Insight & Analysis / Tracking Inequality: Income, Insurance and Access to Care
President Obama’s 2014 State of the Union Address on Tuesday night covered a range of topics, from the economy to education, energy to immigration.
A main theme? Inequality.
“Today, after four years of economic growth, corporate profits and stock prices have rarely been higher, and those at the top have never done better,” Obama said. “But average wages have barely budged. Inequality has deepened.”
Colorado’s economy has been improving in recent years. The 2013 Colorado Health Access Survey (CHAS) offers revealing data about how income of Colorado residents relates to their health insurance coverage, access to health care and use of health care.
As expected, lower-income Coloradans are more likely to be uninsured than those in higher-income brackets. Coloradans earning up to 200 percent of the federal poverty level (FPL) comprise 44.6 percent of the population, but 70.0 percent of the uninsured.
In terms of access, we know that people who have a usual source of care tend to have better access to timely health care. The CHAS reveals that low-income Coloradans report having no usual source of care more often than those with higher incomes. In 2013, 77.3 percent of Coloradans at or below 100 percent FPL reported having a usual source of care. This was about ten points lower than those living at over 400 percent FPL (89.0 percent).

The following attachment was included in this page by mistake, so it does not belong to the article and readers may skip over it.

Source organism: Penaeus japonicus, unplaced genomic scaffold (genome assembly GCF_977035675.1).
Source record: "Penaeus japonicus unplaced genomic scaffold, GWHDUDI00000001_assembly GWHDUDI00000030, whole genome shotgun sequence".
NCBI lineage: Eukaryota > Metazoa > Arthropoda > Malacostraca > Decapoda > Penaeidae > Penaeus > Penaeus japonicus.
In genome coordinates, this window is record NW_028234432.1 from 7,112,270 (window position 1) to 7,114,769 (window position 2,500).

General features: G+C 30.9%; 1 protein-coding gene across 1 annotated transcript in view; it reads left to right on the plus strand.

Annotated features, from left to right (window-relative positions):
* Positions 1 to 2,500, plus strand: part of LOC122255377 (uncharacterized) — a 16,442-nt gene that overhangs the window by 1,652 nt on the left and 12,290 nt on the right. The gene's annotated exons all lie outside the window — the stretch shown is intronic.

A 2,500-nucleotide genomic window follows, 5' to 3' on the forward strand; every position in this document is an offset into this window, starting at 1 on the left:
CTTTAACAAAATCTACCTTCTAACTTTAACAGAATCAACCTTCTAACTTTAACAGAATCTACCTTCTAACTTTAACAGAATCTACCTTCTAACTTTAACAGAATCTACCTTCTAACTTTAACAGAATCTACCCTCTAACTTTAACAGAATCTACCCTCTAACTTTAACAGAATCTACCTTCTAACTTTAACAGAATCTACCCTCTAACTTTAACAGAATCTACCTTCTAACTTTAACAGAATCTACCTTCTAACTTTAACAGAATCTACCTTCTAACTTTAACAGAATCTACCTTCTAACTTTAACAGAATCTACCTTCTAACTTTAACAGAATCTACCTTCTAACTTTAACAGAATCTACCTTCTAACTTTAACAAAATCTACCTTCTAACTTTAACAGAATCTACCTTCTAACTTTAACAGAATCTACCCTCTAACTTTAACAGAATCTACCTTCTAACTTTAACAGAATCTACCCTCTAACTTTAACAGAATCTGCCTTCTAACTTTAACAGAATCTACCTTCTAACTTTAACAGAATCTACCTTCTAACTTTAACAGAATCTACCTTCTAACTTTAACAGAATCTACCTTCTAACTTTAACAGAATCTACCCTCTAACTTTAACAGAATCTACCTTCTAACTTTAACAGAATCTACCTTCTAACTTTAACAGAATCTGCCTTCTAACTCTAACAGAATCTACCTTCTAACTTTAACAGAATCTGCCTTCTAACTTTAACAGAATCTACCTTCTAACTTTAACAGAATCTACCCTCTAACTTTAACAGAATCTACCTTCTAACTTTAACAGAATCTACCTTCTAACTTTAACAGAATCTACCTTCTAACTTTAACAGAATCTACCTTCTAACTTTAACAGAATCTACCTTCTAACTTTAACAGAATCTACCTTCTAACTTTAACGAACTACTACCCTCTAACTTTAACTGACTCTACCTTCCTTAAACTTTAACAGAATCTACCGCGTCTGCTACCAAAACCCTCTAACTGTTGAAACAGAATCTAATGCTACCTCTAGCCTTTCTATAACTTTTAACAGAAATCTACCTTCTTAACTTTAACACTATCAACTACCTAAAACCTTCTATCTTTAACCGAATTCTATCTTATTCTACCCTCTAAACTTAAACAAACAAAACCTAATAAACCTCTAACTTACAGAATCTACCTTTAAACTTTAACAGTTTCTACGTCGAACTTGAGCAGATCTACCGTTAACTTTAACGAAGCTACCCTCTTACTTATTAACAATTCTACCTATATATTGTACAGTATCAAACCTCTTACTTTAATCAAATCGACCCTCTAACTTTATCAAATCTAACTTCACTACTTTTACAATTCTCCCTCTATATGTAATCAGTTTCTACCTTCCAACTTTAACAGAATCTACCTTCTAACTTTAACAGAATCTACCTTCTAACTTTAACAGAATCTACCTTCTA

CHAS results in the health care utilization category also showed evidence of income disparities. While 86.5 percent of Coloradans in the 400 percent FPL or over group reported visiting a health care facility in the 12 months prior to the survey, 68.6 percent of those living at or below 100 percent FPL reported that they had made a health care visit.
The CHAS will be an important resource to measure whether implementation of the Affordable Care Act achieves its goal of narrowing the inequality gap by ensuring that more people have insurance, regardless of their income level. It is scheduled to be fielded next in 2015.